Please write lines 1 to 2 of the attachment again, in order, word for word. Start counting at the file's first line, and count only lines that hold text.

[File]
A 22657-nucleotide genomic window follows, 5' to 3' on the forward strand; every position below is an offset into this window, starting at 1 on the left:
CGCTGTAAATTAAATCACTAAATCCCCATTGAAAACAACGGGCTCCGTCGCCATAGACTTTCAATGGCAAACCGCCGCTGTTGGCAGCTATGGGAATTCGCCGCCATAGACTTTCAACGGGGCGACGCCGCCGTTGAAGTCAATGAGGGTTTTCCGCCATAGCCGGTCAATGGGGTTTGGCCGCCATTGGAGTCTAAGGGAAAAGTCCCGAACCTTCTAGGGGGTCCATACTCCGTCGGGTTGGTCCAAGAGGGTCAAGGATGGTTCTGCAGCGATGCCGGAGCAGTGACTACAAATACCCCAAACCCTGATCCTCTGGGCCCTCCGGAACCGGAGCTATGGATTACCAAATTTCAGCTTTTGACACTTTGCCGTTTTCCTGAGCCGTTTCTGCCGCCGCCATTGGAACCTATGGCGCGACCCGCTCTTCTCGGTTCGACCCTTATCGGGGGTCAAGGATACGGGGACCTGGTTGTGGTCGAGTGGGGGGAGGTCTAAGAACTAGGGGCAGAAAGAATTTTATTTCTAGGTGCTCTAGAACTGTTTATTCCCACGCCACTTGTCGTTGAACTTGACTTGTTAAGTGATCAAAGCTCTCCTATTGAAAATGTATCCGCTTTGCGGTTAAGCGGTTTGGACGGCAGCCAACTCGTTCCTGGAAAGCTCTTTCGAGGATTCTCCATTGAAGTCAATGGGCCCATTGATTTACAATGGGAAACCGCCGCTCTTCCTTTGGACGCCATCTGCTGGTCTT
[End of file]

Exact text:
A 22657-nucleotide genomic window follows, 5' to 3' on the forward strand; every position below is an offset into this window, starting at 1 on the left:
CGCTGTAAATTAAATCACTAAATCCCCATTGAAAACAACGGGCTCCGTCGCCATAGACTTTCAATGGCAAACCGCCGCTGTTGGCAGCTATGGGAATTCGCCGCCATAGACTTTCAACGGGGCGACGCCGCCGTTGAAGTCAATGAGGGTTTTCCGCCATAGCCGGTCAATGGGGTTTGGCCGCCATTGGAGTCTAAGGGAAAAGTCCCGAACCTTCTAGGGGGTCCATACTCCGTCGGGTTGGTCCAAGAGGGTCAAGGATGGTTCTGCAGCGATGCCGGAGCAGTGACTACAAATACCCCAAACCCTGATCCTCTGGGCCCTCCGGAACCGGAGCTATGGATTACCAAATTTCAGCTTTTGACACTTTGCCGTTTTCCTGAGCCGTTTCTGCCGCCGCCATTGGAACCTATGGCGCGACCCGCTCTTCTCGGTTCGACCCTTATCGGGGGTCAAGGATACGGGGACCTGGTTGTGGTCGAGTGGGGGGAGGTCTAAGAACTAGGGGCAGAAAGAATTTTATTTCTAGGTGCTCTAGAACTGTTTATTCCCACGCCACTTGTCGTTGAACTTGACTTGTTAAGTGATCAAAGCTCTCCTATTGAAAATGTATCCGCTTTGCGGTTAAGCGGTTTGGACGGCAGCCAACTCGTTCCTGGAAAGCTCTTTCGAGGATTCTCCATTGAAGTCAATGGGCCCATTGATTTACAATGGGAAACCGCCGCTCTTCCTTTGGACGCCATCTGCTGGTCTT